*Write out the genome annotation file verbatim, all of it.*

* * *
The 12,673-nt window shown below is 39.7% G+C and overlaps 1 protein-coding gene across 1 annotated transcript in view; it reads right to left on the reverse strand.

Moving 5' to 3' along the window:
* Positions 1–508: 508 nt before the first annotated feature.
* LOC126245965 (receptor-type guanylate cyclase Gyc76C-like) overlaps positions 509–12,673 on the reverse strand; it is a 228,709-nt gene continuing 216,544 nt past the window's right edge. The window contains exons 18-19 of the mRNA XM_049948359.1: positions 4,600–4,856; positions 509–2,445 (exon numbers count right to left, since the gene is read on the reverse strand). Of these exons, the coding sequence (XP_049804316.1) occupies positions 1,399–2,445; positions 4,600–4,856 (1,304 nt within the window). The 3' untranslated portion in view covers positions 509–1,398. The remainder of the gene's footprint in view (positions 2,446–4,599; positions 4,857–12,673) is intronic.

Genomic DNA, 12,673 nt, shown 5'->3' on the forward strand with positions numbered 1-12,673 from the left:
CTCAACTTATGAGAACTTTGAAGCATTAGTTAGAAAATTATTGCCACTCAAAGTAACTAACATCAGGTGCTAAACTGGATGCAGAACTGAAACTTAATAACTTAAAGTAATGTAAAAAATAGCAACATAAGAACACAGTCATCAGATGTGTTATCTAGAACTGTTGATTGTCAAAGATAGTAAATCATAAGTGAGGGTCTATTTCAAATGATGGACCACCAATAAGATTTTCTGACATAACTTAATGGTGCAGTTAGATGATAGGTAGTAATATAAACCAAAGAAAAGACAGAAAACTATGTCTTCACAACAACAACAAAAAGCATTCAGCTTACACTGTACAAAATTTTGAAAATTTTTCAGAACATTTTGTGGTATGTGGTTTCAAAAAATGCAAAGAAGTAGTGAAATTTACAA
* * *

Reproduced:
The 12,673-nt window shown below is 39.7% G+C and overlaps 1 protein-coding gene across 1 annotated transcript in view; it reads right to left on the reverse strand.

Moving 5' to 3' along the window:
* Positions 1–508: 508 nt before the first annotated feature.
* LOC126245965 (receptor-type guanylate cyclase Gyc76C-like) overlaps positions 509–12,673 on the reverse strand; it is a 228,709-nt gene continuing 216,544 nt past the window's right edge. The window contains exons 18-19 of the mRNA XM_049948359.1: positions 4,600–4,856; positions 509–2,445 (exon numbers count right to left, since the gene is read on the reverse strand). Of these exons, the coding sequence (XP_049804316.1) occupies positions 1,399–2,445; positions 4,600–4,856 (1,304 nt within the window). The 3' untranslated portion in view covers positions 509–1,398. The remainder of the gene's footprint in view (positions 2,446–4,599; positions 4,857–12,673) is intronic.

Genomic DNA, 12,673 nt, shown 5'->3' on the forward strand with positions numbered 1-12,673 from the left:
CTCAACTTATGAGAACTTTGAAGCATTAGTTAGAAAATTATTGCCACTCAAAGTAACTAACATCAGGTGCTAAACTGGATGCAGAACTGAAACTTAATAACTTAAAGTAATGTAAAAAATAGCAACATAAGAACACAGTCATCAGATGTGTTATCTAGAACTGTTGATTGTCAAAGATAGTAAATCATAAGTGAGGGTCTATTTCAAATGATGGACCACCAATAAGATTTTCTGACATAACTTAATGGTGCAGTTAGATGATAGGTAGTAATATAAACCAAAGAAAAGACAGAAAACTATGTCTTCACAACAACAACAAAAAGCATTCAGCTTACACTGTACAAAATTTTGAAAATTTTTCAGAACATTTTGTGGTATGTGGTTTCAAAAAATGCAAAGAAGTAGTGAAATTTACAA